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March 1, 2013 7:23 pm
Biker babes? That’s so last season. This season’s leather culture – no, not the kind James Franco was celebrating in his recent Sundance Film Festival entry (though who’s to say that isn’t where the trend originated?) – comes from a very different place. Like all underground movements that begin in rebellion against societal norms, the leather world, which fashion has flirted with for seasons, has now officially been co-opted, defanged, and restyled for every age. Whether Versace’s camp send-up of punk, Miuccia Prada’s morning-after housewife gear or Marni’s pared-down style, these all-leather outfits are the opposite of controversial. Candy-coloured, supple as cotton, and possessed of an inner steel, they give a little edge to the everyday, just slightly subverting the sartorial status quo while retaining their vroom.
Blame Chanel. If they hadn’t had that Métiers d’Arts presentation in the Scottish Highlands last December, maybe the rest of the fashion world – or at least, those down south, in Italy – wouldn’t have started thinking northward. Combined with the fashion world’s love of cashmere in winter, and the general drive to celebrate artisanal countries of origin, it meant the Milanese runways ended up looking like a veritable clan convention, the sort that would send a Rob Roy scholar into raptures. Granted, there’s something to be said for a touch of tartan, though the head-to-toe look is best avoided, unless you’re expecting to recite Robert Burns’s classic poem “Address to a Haggis”.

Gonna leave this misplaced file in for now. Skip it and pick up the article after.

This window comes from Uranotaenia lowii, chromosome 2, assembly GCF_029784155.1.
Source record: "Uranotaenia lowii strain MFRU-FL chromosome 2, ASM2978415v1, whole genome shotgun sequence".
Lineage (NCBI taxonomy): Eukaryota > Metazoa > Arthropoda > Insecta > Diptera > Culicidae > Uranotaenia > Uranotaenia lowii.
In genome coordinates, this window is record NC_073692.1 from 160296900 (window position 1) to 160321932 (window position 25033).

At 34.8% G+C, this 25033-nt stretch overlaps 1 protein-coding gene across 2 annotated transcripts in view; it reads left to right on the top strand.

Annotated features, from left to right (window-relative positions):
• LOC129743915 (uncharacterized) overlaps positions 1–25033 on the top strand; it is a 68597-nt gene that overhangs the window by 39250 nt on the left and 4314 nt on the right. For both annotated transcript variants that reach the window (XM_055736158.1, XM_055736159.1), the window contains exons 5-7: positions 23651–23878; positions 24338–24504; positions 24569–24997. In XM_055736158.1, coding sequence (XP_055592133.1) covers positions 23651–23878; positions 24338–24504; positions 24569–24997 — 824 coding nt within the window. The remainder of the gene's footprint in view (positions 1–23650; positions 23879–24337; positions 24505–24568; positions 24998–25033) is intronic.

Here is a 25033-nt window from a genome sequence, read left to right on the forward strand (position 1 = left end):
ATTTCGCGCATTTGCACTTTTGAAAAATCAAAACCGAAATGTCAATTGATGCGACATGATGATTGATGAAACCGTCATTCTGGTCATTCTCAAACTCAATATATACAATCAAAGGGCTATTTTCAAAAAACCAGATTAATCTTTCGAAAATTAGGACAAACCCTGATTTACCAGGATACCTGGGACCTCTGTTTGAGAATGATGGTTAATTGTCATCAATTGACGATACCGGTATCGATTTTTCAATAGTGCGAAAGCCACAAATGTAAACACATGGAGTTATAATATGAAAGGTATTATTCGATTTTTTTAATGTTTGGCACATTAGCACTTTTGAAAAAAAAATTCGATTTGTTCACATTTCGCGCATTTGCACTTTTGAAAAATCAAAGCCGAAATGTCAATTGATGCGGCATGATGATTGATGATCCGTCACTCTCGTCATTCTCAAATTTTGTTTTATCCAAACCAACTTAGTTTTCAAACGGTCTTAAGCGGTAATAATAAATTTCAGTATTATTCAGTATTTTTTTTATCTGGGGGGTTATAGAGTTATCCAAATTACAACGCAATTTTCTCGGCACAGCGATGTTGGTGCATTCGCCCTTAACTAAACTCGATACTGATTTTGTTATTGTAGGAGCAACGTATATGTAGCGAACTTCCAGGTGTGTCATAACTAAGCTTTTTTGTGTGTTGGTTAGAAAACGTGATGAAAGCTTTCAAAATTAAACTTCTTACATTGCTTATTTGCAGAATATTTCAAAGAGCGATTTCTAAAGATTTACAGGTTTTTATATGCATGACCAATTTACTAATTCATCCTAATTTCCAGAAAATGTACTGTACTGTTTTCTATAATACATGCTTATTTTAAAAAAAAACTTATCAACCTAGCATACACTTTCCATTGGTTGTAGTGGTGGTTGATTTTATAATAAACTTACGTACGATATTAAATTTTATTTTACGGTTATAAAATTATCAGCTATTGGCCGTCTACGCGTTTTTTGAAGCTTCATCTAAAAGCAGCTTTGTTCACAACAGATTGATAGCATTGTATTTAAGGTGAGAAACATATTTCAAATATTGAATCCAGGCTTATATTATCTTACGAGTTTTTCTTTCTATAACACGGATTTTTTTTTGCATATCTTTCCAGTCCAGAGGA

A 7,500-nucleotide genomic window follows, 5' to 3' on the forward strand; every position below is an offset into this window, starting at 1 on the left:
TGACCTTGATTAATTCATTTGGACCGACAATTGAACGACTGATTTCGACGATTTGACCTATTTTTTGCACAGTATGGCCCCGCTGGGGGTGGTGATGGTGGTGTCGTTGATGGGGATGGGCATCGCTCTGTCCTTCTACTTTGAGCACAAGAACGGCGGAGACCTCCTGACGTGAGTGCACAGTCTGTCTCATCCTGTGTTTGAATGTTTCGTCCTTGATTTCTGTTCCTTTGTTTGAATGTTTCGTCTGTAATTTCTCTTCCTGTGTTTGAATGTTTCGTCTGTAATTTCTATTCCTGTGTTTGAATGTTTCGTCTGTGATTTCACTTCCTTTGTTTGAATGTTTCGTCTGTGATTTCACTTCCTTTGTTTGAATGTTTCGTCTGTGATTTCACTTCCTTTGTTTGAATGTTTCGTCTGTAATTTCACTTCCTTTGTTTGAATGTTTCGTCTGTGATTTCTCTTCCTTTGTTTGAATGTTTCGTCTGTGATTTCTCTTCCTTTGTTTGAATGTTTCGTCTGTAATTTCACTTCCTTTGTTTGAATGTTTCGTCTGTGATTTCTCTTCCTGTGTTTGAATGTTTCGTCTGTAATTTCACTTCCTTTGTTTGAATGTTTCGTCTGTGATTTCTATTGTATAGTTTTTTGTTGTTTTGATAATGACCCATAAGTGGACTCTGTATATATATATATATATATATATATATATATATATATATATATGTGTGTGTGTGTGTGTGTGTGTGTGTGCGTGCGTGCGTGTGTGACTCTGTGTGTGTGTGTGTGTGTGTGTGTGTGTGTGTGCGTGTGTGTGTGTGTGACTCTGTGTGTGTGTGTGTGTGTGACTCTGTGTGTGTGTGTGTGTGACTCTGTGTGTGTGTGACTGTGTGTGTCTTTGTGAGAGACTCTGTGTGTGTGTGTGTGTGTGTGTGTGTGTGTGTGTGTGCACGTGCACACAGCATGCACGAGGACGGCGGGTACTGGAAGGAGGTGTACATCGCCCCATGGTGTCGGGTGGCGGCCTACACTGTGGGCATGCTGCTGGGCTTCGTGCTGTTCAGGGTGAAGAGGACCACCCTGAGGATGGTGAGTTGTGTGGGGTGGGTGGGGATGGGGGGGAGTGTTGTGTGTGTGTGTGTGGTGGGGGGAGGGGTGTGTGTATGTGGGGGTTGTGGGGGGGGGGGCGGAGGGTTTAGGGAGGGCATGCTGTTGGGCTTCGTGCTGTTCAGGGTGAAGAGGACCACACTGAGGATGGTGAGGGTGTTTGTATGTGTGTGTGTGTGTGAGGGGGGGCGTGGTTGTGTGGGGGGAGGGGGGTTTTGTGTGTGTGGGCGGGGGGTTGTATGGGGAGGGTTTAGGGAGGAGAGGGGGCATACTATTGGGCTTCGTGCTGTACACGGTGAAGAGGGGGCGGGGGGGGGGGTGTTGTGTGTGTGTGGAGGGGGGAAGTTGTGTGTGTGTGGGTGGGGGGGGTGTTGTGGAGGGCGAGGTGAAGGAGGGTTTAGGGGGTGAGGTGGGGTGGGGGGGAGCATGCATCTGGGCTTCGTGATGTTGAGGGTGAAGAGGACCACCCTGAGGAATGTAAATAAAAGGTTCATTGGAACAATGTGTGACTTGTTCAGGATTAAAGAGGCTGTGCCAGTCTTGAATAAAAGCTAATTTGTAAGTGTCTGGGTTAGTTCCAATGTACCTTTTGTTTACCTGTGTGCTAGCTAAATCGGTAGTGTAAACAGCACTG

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When did an animal look like this? Never is the answer. Though this season Milanese fur houses (and the designers that work with them) embraced full-on pelts with a vengeance not seen since Peta started tossing tofu pies at Anna Wintour, they combined them with technological knowhow perfected over the past few years to create wholly new hybrid creatures – or what Fendi designer Karl Lagerfeld (who declared, “Fur is in the air”) called “metaphoric minks”. These babies aren’t going to fool anyone into thinking they’re fake, and that is not the intention, but their “not-in-nature” nature is dazzling – almost enough to distract the politically correct.
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